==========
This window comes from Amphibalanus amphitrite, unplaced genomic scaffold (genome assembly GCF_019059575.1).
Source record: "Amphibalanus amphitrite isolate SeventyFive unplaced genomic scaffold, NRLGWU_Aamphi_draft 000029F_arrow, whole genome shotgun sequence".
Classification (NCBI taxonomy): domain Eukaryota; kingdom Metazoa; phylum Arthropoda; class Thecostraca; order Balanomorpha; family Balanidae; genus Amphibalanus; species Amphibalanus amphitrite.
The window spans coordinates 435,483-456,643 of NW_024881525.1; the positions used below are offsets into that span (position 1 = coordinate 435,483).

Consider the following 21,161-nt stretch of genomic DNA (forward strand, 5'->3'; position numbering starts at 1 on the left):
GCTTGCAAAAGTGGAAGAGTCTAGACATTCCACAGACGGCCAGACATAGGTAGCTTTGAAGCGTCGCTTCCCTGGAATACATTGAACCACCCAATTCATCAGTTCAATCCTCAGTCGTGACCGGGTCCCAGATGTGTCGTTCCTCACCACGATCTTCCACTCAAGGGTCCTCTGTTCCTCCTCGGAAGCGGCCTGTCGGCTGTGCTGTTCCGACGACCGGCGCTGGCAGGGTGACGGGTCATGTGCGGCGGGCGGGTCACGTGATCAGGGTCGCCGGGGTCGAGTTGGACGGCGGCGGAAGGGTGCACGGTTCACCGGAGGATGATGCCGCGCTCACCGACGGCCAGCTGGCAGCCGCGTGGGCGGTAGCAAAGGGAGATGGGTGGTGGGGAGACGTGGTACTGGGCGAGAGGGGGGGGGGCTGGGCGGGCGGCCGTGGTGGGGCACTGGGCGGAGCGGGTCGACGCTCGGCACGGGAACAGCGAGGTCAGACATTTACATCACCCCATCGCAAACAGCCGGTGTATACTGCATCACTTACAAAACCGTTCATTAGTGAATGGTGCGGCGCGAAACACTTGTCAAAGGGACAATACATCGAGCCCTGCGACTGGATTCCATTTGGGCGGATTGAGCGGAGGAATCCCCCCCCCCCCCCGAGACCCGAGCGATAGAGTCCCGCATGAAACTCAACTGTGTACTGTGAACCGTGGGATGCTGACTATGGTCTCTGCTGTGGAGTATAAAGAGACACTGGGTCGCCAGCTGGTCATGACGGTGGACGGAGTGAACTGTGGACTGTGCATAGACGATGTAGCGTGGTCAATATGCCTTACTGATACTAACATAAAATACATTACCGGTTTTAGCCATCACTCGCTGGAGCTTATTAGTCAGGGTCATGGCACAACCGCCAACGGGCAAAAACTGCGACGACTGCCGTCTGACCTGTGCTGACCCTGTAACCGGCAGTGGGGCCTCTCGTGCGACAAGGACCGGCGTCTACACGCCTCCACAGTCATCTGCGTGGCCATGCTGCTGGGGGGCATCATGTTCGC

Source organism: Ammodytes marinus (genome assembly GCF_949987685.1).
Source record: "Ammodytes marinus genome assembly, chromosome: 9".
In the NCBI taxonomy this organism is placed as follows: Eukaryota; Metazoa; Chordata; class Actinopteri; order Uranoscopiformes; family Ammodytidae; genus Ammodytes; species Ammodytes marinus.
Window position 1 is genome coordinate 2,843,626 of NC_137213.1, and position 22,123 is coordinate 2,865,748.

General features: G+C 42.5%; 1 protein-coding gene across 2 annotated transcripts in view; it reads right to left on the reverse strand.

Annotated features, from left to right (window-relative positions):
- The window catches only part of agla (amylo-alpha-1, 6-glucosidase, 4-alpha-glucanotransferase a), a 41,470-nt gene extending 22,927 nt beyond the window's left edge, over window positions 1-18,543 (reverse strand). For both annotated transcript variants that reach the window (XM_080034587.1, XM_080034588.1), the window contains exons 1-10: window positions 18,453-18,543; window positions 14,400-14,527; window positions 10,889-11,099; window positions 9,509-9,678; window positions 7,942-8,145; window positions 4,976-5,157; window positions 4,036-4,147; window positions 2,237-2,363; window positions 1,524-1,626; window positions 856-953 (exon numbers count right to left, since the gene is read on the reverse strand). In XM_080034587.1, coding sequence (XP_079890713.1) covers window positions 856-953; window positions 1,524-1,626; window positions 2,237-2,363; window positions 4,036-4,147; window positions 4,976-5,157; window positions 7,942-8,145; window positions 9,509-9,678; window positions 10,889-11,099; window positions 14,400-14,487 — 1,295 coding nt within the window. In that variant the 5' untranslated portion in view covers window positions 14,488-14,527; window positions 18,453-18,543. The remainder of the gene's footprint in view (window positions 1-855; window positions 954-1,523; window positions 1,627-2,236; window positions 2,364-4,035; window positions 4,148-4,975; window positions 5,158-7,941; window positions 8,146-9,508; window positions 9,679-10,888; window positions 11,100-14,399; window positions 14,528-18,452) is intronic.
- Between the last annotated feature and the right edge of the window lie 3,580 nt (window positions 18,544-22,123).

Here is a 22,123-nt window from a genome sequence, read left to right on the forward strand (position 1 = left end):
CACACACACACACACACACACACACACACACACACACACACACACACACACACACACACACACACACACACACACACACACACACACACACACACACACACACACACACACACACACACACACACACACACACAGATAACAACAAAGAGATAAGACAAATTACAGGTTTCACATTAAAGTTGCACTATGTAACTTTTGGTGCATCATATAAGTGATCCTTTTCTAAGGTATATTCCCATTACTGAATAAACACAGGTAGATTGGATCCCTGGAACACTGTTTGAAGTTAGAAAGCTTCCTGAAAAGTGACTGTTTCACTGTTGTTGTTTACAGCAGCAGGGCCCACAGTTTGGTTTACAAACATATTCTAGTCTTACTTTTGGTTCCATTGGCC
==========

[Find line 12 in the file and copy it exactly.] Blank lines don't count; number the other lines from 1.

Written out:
Annotated features, from left to right (window-relative positions):